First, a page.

September 24, 2014


New technology likely to cut China's soy imports



New agricultural technology has allowed farmers in China's largest soy producing region to boost yields and cut dependence on foreign growers.


Adapting a fertilization method used in the US, Brazil and Argentina, farmers in northeast Heilongjiang Province have increased annual yields by 8% on average this year, Wang Guoliang, head of the provincial fertilizer management station, said on Sunday.

With Wang's help,more than 300,000 hectares of farmland in the province has been treated this year using rhizobium inoculant technology, an environmentally friendly alternative to nitrogen fertilizer.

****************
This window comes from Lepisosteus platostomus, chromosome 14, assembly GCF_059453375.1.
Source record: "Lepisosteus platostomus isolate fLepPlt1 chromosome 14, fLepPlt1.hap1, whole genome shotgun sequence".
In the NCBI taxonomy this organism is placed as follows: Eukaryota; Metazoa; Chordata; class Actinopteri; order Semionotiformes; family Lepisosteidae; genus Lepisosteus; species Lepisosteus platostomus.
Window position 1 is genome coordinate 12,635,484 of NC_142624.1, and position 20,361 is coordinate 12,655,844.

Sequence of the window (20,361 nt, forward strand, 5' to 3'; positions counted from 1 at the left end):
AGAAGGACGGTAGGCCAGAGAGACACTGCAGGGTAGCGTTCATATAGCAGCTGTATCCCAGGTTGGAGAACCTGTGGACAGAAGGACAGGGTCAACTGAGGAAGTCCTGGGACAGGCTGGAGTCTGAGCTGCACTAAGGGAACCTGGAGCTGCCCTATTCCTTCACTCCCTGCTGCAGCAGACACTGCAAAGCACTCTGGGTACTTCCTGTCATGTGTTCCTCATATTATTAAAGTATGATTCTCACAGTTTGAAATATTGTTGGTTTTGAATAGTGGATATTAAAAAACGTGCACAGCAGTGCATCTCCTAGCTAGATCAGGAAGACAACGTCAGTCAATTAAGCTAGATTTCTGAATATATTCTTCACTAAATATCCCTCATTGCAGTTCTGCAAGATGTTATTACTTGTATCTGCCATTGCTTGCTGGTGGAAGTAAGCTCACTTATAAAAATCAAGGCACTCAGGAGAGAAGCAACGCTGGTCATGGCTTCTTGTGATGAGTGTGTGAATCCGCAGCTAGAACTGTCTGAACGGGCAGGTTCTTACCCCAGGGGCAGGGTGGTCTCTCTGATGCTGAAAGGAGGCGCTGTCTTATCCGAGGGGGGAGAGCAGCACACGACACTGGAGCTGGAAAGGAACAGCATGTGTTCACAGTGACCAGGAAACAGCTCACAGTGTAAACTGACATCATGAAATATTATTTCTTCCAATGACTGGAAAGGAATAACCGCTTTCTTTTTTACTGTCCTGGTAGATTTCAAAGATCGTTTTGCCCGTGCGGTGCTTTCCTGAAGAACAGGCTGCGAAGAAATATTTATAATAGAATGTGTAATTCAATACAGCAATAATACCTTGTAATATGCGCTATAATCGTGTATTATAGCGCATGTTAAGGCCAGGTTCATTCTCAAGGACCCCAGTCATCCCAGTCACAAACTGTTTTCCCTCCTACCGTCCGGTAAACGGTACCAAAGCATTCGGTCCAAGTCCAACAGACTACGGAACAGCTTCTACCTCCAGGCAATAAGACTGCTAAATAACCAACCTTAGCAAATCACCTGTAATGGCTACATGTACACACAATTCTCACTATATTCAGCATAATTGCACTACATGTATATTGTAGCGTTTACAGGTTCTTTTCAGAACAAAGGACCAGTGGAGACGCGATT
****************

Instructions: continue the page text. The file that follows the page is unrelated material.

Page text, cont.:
Zhou Zeyu, an official with the National Agricultural Technology Extension Service Center (NATESC), said rhizobium inoculant technology is widely used in major soybean-producing countries but so far only 6% of the growing areas in China has adopted it.

Rhizobium is a bacteria found in soil that works naturally with certain species of plants to better nitrogen intake, normally a process reserved for nitrogen fertilizers such as carbamide, said Pang Jingping, general manager of the Hualong Biotechnology Company, a major rhizobium supplier in the province.

Wider use of the technology would further increase China's soy yield,said Li Jun, a researcher with the Chinese Academy of Agricultural Sciences. Soy is China's primary grain import, which rose 8.6% year-on to reach 63.4 million tonnes in 2013.

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